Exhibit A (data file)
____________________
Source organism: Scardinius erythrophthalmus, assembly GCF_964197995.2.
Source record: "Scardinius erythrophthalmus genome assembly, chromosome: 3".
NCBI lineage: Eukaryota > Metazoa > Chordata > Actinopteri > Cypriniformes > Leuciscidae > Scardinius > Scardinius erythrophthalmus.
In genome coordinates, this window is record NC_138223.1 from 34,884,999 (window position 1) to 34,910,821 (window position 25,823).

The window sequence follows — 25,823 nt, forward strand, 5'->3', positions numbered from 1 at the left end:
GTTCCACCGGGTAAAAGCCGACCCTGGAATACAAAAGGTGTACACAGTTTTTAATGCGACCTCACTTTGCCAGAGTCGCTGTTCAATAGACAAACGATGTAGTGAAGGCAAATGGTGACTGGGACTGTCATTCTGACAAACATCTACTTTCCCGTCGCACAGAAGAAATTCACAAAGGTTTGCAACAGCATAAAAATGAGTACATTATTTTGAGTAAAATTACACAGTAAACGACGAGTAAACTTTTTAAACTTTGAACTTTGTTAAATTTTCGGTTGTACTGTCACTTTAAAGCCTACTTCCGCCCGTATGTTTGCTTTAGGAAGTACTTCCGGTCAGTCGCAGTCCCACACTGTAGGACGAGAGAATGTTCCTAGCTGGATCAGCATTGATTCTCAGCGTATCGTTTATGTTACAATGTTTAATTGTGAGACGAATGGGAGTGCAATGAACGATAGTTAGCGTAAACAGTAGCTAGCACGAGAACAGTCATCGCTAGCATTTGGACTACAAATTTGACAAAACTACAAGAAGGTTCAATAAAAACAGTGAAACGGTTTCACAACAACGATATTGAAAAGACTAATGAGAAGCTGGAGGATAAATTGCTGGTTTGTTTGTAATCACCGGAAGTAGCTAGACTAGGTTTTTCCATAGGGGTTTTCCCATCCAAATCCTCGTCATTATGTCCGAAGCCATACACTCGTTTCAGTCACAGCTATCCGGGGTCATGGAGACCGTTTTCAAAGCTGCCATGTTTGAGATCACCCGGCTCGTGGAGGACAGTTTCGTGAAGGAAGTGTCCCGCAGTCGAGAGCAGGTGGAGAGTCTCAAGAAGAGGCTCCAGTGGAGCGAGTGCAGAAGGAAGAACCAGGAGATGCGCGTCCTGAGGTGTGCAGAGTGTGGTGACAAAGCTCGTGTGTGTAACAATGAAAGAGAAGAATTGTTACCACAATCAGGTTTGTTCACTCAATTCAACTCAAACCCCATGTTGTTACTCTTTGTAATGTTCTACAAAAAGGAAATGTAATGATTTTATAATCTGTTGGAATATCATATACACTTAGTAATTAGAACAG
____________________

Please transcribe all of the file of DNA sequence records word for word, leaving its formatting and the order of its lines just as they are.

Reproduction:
Source organism: Scardinius erythrophthalmus, assembly GCF_964197995.2.
Source record: "Scardinius erythrophthalmus genome assembly, chromosome: 3".
NCBI lineage: Eukaryota > Metazoa > Chordata > Actinopteri > Cypriniformes > Leuciscidae > Scardinius > Scardinius erythrophthalmus.
In genome coordinates, this window is record NC_138223.1 from 34,884,999 (window position 1) to 34,910,821 (window position 25,823).

The window sequence follows — 25,823 nt, forward strand, 5'->3', positions numbered from 1 at the left end:
GTTCCACCGGGTAAAAGCCGACCCTGGAATACAAAAGGTGTACACAGTTTTTAATGCGACCTCACTTTGCCAGAGTCGCTGTTCAATAGACAAACGATGTAGTGAAGGCAAATGGTGACTGGGACTGTCATTCTGACAAACATCTACTTTCCCGTCGCACAGAAGAAATTCACAAAGGTTTGCAACAGCATAAAAATGAGTACATTATTTTGAGTAAAATTACACAGTAAACGACGAGTAAACTTTTTAAACTTTGAACTTTGTTAAATTTTCGGTTGTACTGTCACTTTAAAGCCTACTTCCGCCCGTATGTTTGCTTTAGGAAGTACTTCCGGTCAGTCGCAGTCCCACACTGTAGGACGAGAGAATGTTCCTAGCTGGATCAGCATTGATTCTCAGCGTATCGTTTATGTTACAATGTTTAATTGTGAGACGAATGGGAGTGCAATGAACGATAGTTAGCGTAAACAGTAGCTAGCACGAGAACAGTCATCGCTAGCATTTGGACTACAAATTTGACAAAACTACAAGAAGGTTCAATAAAAACAGTGAAACGGTTTCACAACAACGATATTGAAAAGACTAATGAGAAGCTGGAGGATAAATTGCTGGTTTGTTTGTAATCACCGGAAGTAGCTAGACTAGGTTTTTCCATAGGGGTTTTCCCATCCAAATCCTCGTCATTATGTCCGAAGCCATACACTCGTTTCAGTCACAGCTATCCGGGGTCATGGAGACCGTTTTCAAAGCTGCCATGTTTGAGATCACCCGGCTCGTGGAGGACAGTTTCGTGAAGGAAGTGTCCCGCAGTCGAGAGCAGGTGGAGAGTCTCAAGAAGAGGCTCCAGTGGAGCGAGTGCAGAAGGAAGAACCAGGAGATGCGCGTCCTGAGGTGTGCAGAGTGTGGTGACAAAGCTCGTGTGTGTAACAATGAAAGAGAAGAATTGTTACCACAATCAGGTTTGTTCACTCAATTCAACTCAAACCCCATGTTGTTACTCTTTGTAATGTTCTACAAAAAGGAAATGTAATGATTTTATAATCTGTTGGAATATCATATACACTTAGTAATTAGAACAG